MALAYSIA Tanah Tumpah Darahku



Wednesday, September 29, 2021

The elusive 30% Bumi equity is a statistical charade


From Kua Kia Soong

The prime minister’s statement that “the government’s target to raise Bumiputera equity ownership to 30% has yet to be achieved” sounds like a broken record from the 1980s. And after 50 years of the New Economic Policy (NEP), the never-ending policy, he has come out with a new measure to plug leakages:

“To ensure sustainable equity holdings by Bumiputeras, an equity safety net will be introduced to ensure that sales of shares or Bumiputera firms will only be sold to Bumiputera companies, consortiums or individuals.”

He also announced more Bumiputeras-only funds, namely, the Bumiputera Prosperity Fund (Dana Kemakmuran Bumiputera) and the Express Contract Financing Scheme (Skim Pembiayaan Kontrak Ekspres) under Mara to assist companies and contractors.

There will be more financial assistance. Guidance and mentoring by financial institutions would also be expanded to support Bumiputera entrepreneurs, including Bumiputera home-ownership quotas. There will be wakaf (Islamic endowment) to diversify financial resources to finance businesses and increase Bumiputera equity.

The Bumiputera elite and their statistical charade

Supposedly introduced to eradicate poverty regardless of ethnicity and to correct the “racial imbalance” relating to wealth-holding in the country in 1971, all the NEP statistics relating to ethnic proportions ever since have been consistently obfuscating.

During the 1980s, it was pointed out that by lumping the holdings of Bumiputera and government agencies in nominee and locally-controlled companies under “Other Malaysian residents”, it was not surprising that the “Bumiputera” stake would be understated.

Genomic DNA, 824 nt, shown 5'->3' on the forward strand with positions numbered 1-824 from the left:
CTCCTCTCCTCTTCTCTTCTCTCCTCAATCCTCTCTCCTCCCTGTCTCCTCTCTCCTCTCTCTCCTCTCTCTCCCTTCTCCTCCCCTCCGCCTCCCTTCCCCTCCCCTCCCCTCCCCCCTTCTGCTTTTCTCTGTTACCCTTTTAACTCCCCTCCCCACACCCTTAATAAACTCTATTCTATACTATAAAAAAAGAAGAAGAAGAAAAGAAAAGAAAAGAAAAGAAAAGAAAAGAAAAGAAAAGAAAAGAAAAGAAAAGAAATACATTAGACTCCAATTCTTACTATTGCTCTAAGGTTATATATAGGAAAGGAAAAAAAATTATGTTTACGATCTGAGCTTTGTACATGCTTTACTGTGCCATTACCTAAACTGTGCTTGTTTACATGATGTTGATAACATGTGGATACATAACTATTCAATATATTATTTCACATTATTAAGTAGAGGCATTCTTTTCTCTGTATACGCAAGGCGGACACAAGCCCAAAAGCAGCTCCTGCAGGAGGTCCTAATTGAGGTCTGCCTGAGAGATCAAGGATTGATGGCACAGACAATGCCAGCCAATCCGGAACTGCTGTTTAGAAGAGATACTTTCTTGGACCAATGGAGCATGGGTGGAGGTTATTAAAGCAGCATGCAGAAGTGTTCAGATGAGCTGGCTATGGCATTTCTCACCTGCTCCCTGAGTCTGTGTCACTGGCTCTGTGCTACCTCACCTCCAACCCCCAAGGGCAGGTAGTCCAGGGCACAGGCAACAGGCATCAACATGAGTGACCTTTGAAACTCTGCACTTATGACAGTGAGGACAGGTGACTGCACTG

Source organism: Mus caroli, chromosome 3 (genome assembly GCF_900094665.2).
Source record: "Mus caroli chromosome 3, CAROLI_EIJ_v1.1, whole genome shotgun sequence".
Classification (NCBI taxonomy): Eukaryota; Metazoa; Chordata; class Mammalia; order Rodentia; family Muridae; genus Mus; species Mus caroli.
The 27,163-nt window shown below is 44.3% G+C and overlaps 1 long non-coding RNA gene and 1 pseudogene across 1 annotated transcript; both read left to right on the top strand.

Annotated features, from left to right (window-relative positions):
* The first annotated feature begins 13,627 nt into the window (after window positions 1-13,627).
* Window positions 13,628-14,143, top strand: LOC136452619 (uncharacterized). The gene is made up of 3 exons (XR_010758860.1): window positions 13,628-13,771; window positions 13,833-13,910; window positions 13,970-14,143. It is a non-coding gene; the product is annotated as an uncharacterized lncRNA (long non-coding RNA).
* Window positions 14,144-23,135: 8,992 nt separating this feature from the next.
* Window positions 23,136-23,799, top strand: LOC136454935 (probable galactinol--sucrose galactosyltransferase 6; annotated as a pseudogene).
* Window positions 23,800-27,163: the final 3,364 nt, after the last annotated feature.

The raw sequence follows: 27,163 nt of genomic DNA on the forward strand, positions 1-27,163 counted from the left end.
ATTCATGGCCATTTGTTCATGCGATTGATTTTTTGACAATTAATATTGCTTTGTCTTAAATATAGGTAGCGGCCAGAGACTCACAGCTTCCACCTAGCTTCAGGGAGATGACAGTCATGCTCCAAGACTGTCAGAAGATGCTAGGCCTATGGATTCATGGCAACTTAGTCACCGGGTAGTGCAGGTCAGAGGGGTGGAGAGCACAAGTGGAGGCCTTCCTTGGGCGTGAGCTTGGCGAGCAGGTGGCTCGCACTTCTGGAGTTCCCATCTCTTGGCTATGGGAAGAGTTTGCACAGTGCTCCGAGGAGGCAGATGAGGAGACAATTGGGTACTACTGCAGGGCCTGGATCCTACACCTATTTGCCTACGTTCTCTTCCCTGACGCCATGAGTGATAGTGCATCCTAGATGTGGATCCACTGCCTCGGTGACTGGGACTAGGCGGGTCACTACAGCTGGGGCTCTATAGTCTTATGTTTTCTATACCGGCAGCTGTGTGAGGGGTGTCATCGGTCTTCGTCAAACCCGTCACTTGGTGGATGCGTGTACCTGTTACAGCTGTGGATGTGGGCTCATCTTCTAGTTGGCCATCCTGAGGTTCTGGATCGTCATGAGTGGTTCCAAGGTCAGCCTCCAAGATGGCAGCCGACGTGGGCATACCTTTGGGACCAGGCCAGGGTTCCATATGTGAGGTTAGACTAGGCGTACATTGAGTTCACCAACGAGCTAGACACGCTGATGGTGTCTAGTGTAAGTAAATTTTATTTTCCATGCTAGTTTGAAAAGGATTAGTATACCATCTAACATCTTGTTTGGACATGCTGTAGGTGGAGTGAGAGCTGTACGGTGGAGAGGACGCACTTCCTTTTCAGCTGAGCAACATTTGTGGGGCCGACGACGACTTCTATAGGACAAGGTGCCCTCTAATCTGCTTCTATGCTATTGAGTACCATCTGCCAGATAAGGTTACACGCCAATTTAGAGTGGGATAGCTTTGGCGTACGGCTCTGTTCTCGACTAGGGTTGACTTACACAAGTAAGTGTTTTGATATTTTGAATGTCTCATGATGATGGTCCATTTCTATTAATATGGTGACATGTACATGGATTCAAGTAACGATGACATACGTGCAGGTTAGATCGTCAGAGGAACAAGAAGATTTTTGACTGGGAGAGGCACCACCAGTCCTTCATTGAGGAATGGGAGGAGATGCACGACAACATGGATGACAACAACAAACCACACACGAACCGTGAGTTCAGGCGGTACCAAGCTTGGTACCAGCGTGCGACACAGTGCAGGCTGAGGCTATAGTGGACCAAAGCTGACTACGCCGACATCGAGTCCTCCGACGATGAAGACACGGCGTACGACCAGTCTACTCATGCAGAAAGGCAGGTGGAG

It was estimated then that the Bumiputera stake under “Other Malaysian residents” accounted for at least another 12 percentage points. Hence, there would have been no further justification to prolong the NEP beyond 1990.

Nevertheless, the perversion of statistics on ownership of capital according to ethnicity in Malaysia was again highlighted when Lim Teck Ghee resigned as the research director of the Asian Strategy and Leadership Institute’s (ASLI) Centre for Public Policy Studies in 2006 over the report which concluded that Bumiputera corporate equity ownership was much higher than the figures presented in government statistics.

Lim maintained that Bumiputera corporate equity ownership could be as high as 45%, or RM325.08 billion, out of the market capitalisation of RM715 billion. (The Sun, 11.10.2006)

His research indicated that if the Bumiputeras had not sold off their shares, their equity stake would easily have been higher than the 45%. An estimated 40% of the preferential shares given to Bumiputeras were sold by them for quick profits.

The ASLI report had concluded that the NEP target of 30% Bumiputera equity ownership had already been exceeded, and said the official methodology inherited from the 1970s to measure corporate equity distribution was too narrowly based.

Lim’s resignation followed after Mirzan Mahathir, Mahathir’s son and president of ASLI, issued a statement saying that the report was flawed in its methodology and assumptions, and its conclusions could not be “vigorously justified”. Lim happened to be a former United Nations regional adviser and World Bank senior political scientist, and the recipient of many international academic awards.

The controversy over how government-linked companies (GLCs) should be categorised seems elementary to any economics student. It does not take a genius to see that Petronas, to name but one example, is certainly not a “non-Bumiputera” corporate entity.

Equity share by race